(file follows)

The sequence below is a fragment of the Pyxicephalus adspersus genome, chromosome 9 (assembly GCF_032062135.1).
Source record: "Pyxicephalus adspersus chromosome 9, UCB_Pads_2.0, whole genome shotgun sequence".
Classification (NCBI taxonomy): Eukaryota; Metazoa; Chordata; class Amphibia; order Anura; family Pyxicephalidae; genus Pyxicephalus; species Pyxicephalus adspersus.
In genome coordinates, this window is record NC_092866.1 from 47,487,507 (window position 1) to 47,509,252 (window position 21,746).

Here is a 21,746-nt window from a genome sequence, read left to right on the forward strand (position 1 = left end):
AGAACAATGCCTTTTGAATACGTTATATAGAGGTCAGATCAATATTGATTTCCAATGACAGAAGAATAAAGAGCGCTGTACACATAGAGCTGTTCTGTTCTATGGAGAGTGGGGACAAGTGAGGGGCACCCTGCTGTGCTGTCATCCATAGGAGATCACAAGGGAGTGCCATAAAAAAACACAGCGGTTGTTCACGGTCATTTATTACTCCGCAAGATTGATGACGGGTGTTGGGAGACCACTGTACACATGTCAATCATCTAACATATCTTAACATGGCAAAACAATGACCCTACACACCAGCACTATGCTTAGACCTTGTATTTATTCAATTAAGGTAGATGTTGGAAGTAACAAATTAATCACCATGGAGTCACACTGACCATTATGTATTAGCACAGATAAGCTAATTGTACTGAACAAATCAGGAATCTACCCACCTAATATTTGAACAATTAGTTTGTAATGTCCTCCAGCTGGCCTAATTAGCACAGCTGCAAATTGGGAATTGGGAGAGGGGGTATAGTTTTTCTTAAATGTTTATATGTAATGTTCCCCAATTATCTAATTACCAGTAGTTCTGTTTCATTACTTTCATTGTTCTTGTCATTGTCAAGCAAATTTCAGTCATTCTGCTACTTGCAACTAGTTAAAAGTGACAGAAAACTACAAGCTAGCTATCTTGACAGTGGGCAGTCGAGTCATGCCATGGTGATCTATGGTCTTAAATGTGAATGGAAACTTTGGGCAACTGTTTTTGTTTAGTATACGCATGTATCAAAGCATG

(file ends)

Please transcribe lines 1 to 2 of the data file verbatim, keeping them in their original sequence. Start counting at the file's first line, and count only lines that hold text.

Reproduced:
The sequence below is a fragment of the Pyxicephalus adspersus genome, chromosome 9 (assembly GCF_032062135.1).
Source record: "Pyxicephalus adspersus chromosome 9, UCB_Pads_2.0, whole genome shotgun sequence".